Drinking water utilities deploy an average of more than 100 water quality sensors from the source to the faucet, while wastewater utilities install an average of 60 sensors per utility. Those numbers are expected to increase in the coming years.
water quality sensors
In the past few weeks, the question of how many water quality sensors are used at drinking water and wastewater utilities has popped up several times. Many people seem to be interested in these numbers, for example to estimate potential market size, or to determine if a trend can be observed towards more online measurements as compared to laboratory analyses of the most important water quality parameters.
Therefore, we decided to take a closer look at what types and how many sensors are deployed at these utilities. The Sensileau Sensor Platform and its predecessor, the Online Water Quality Sensors and Monitors Compendium, collects a lot of information on the use of online sensor technologies in the water industry, including the types and number of sensors in use. In this case, we selected 58 drinking water utilities and 56 wastewater utilities from Europe, North America, Australia, Africa and Asia for a further assessment, together representing around a thousand individual drinking water and wastewater treatment plants. The drinking water utilities produced an average of 680,000 m3 of drinking water per day, whereas the wastewater utilities processed on average 505,000 m3 per day. The five most commonly used sensors were assessed, i.e. sensors measuring pH, conductivity (EC), oxidation-reduction potential (ORP), dissolved oxygen (DO) and turbidity.
Out of the 58 drinking water utilities investigated, 33 indicated that they use online sensors for water quality monitoring purposes. 30 utilities deploy sensors for pH and conductivity, 29 use turbidity sensors, 14 use ORP sensors and 10 use dissolved oxygen sensors. 26 out of 56 wastewater utilities indicated that they use online sensors to monitor water quality within during transport or treatment. Just under half of the wastewater utilities (23) deploy sensors for dissolved oxygen, 19 use pH-sensors, 14 use turbidity sensors, 12 use ORP sensors and 10 use conductivity sensors.
At drinking water utilities, turbidity sensors are the most commonly used sensors (on average about 55 per utility), followed by pH (31 per utility), EC (25) and DO (13). The bandwidth between the lowest and the highest number of sensors used per utility (indicated by the blue area) is relatively small as compared to the number of sensors used at wastewater utilities. Wastewater utilities measure conductivity, DO and turbidity the most (on average 23 sensors per utility). Both types of utilities measure ORP the least (on average 9 and 8 sensors per utility respectively).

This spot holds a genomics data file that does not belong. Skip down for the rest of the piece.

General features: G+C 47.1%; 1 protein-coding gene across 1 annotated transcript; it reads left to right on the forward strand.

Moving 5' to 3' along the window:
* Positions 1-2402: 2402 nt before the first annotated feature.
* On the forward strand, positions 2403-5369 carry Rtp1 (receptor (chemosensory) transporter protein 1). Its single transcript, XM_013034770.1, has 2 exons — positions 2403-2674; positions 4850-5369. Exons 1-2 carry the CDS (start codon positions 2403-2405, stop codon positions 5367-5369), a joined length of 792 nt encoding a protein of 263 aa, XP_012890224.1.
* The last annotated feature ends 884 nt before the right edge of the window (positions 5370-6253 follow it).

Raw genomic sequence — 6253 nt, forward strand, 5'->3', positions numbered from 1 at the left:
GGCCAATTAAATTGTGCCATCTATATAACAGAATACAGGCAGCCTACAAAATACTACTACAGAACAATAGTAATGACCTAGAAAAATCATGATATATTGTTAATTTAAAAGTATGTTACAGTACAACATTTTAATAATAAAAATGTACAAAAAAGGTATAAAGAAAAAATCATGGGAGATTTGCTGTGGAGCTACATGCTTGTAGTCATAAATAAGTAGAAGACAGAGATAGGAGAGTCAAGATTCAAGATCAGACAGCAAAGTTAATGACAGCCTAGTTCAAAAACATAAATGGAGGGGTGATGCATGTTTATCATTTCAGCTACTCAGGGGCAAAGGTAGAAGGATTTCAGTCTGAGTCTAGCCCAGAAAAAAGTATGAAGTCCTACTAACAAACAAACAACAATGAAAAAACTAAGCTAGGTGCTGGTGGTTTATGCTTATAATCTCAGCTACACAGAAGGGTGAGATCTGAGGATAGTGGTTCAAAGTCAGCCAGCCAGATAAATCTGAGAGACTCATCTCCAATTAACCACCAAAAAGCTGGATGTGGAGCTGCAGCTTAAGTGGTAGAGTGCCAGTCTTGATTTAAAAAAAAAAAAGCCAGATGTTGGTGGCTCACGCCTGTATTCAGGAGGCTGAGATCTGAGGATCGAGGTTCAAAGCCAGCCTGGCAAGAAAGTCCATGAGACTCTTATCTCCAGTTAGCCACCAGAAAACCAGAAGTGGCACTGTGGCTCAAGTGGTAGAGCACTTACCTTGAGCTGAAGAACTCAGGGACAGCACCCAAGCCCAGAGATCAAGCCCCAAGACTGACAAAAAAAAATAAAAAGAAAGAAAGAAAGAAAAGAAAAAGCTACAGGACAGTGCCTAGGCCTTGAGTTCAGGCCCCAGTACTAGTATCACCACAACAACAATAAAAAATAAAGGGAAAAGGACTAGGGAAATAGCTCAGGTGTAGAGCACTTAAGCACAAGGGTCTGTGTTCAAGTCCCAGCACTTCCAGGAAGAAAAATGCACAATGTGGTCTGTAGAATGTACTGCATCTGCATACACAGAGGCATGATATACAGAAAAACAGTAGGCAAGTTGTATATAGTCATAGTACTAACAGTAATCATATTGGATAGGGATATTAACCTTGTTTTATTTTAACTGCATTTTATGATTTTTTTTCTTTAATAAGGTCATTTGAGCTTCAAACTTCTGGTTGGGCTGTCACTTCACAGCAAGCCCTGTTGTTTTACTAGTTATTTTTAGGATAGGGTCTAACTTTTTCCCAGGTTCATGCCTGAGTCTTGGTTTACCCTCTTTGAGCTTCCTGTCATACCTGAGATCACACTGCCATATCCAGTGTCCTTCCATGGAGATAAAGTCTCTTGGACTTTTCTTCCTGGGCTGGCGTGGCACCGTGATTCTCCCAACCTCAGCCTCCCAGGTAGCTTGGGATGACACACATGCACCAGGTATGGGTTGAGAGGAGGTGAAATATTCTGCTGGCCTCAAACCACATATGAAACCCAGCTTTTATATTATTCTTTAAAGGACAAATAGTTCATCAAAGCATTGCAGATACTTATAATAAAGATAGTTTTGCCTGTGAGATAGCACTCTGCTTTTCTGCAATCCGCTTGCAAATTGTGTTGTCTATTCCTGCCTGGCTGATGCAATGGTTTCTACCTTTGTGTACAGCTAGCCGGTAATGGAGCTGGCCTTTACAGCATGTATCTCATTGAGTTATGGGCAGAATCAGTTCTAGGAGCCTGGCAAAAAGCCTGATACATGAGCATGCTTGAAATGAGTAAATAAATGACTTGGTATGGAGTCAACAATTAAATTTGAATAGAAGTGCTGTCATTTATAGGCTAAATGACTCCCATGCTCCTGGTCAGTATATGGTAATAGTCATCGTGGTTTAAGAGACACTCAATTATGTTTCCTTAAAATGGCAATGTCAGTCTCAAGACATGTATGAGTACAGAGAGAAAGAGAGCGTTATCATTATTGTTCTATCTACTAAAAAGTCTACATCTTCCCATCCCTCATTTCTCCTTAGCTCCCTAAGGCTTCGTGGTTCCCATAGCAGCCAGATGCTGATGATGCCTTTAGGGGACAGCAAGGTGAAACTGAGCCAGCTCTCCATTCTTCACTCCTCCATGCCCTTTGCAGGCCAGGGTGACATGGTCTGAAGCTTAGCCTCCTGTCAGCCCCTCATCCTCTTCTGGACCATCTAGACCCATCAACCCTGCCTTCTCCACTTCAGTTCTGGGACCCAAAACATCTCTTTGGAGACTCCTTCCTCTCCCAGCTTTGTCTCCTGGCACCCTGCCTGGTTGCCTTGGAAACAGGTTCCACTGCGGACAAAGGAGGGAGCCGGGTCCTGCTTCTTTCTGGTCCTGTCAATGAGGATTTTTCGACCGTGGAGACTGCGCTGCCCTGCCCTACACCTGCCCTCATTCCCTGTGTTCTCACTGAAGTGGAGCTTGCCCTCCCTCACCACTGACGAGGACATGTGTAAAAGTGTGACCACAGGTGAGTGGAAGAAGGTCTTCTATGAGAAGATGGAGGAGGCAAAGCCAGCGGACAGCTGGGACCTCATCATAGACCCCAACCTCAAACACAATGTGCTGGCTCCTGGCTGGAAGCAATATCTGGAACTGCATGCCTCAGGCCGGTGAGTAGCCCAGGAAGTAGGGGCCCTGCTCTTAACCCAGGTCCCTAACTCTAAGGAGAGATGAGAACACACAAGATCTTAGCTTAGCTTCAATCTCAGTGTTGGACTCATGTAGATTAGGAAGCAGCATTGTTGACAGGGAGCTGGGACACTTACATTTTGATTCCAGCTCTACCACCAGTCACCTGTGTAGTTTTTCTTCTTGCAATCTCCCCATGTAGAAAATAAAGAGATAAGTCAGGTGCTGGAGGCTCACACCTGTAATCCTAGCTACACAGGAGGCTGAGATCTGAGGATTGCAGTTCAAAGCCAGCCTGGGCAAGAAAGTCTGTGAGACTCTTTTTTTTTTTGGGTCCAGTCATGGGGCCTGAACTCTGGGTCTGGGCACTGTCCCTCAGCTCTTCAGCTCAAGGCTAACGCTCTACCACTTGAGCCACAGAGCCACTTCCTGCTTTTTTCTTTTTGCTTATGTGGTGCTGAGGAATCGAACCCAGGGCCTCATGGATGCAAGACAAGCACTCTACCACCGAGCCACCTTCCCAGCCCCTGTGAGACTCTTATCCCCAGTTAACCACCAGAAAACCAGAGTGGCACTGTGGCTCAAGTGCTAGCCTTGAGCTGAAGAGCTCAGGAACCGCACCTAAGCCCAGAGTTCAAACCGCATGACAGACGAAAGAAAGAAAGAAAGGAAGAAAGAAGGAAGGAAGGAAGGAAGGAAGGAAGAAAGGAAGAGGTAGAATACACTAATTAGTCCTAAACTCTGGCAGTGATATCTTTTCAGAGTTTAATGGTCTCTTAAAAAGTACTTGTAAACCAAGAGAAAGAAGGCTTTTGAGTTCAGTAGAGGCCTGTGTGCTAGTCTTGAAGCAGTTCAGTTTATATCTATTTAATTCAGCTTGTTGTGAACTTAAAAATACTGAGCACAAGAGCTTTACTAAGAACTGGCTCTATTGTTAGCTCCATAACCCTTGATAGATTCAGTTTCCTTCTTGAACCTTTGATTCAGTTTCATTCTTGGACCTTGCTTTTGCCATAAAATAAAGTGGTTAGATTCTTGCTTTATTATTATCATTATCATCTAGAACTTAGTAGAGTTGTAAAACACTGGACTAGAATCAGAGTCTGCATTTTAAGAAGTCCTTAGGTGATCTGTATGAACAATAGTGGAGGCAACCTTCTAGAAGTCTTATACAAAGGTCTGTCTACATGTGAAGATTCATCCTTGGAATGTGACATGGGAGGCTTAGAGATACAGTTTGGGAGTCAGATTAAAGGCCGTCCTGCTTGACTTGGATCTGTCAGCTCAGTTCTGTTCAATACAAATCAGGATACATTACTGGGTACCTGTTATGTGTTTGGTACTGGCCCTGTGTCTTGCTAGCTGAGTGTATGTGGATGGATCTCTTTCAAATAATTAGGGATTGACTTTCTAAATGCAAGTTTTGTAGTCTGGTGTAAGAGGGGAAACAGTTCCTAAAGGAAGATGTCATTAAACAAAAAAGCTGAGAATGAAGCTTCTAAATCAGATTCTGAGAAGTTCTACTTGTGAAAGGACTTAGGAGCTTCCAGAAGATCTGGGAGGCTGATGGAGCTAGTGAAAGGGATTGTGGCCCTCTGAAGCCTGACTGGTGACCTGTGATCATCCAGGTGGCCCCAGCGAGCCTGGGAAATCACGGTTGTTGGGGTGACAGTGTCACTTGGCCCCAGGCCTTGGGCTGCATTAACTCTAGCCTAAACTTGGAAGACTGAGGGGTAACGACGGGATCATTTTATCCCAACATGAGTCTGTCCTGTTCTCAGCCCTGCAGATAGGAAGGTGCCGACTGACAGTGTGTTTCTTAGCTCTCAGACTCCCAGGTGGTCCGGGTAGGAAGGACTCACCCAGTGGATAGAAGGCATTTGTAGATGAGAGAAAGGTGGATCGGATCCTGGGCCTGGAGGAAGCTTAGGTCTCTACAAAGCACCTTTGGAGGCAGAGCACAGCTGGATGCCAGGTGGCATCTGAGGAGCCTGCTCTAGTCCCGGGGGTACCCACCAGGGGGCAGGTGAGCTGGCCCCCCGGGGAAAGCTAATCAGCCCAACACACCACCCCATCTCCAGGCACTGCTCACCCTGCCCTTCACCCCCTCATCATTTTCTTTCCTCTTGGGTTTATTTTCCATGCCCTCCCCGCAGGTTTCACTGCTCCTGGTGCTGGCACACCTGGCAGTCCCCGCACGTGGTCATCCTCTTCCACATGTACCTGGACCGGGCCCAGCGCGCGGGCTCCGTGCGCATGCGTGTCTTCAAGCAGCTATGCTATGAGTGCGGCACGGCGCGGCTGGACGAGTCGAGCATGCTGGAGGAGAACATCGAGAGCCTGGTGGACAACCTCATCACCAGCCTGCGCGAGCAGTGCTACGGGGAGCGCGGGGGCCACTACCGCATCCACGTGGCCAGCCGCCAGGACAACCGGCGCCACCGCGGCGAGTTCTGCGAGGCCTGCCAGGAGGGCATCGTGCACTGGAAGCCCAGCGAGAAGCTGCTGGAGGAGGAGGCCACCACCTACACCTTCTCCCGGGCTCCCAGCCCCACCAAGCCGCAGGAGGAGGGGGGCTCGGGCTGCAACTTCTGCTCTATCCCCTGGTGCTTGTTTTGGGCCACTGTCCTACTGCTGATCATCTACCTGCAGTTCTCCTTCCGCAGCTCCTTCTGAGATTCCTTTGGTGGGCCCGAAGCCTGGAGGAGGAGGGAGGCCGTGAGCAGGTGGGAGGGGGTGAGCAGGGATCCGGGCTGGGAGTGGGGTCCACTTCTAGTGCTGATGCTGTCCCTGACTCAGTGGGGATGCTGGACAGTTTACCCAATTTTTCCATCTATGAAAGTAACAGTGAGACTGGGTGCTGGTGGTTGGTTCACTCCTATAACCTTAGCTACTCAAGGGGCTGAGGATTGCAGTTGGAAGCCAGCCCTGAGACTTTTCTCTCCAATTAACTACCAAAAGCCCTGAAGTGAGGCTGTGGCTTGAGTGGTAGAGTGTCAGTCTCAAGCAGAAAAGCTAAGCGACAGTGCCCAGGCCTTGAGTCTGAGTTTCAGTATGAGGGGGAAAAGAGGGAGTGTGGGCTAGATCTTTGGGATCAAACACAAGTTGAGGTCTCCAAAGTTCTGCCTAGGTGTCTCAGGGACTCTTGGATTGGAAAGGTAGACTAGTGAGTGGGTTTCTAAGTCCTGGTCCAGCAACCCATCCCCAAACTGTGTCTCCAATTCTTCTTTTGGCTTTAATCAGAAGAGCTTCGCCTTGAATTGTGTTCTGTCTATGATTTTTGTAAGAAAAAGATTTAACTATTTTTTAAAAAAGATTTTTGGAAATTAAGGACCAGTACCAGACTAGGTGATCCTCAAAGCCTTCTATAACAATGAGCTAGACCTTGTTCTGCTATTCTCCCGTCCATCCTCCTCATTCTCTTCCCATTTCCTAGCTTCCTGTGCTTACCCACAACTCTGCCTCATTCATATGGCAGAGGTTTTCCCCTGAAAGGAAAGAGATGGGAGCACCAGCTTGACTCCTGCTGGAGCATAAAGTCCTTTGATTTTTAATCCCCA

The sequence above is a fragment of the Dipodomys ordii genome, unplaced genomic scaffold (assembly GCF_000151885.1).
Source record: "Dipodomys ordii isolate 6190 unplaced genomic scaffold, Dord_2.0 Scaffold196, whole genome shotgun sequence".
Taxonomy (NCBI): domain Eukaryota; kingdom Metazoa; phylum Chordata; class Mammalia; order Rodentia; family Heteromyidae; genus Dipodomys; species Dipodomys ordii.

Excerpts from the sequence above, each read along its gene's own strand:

water PH sensor
The ph/orp sensor can be widely used in chemical, fertilizer, metallurgy, environmental protection, water treatment projects, pharmaceutical, biochemical, food, aquaculture and tap water, such as continuous monitoring of ph value.
Water EC Sensor
The water quality conductivity sensor can be widely used in chemical, fertilizer, metallurgy, environmental protection, water treatment projects, pharmaceutical, biochemical, food, aquaculture and tap water, such as continuous monitoring of conductivity value.
The dissolved oxygen sensor can be widely used in environmental protection, water treatment projects, pharmaceutical, biochemical, food, aquaculture and tap water, such as continuous monitoring of dissolved oxygen value.
The utilities were also asked what other parameters they measure online and on-site. Drinking water utilities mostly mentioned free or total chlorine (18 and 15 utilities respectively) and spectral absorption coefficient (SAC; 17 utilities). For wastewater utilities, ammonium (16 utilities) and nitrate (13 utilities) are the most important additional parameters to be measured online.
The future of sensors in the water industry
We expect that these numbers will continue to increase in the coming years. Supporting technologies such as off-the-grid power supplies, new communication protocols and better data analysis tools enable utilities to increase the number of eyes and ears (and sometimes noses) in their treatment plants and during transport. A legislative push towards a more risk-based approach in drinking water production and distribution (such as in Europe) will further promote the use of online sensors for water quality monitoring, and the development of new and better measurement technologies. Water reuse and the recovery of valuable resources from wastewater will require wastewater utilities to gain better insight into their processes, and thus will also give a boost to the use of online water quality sensors.
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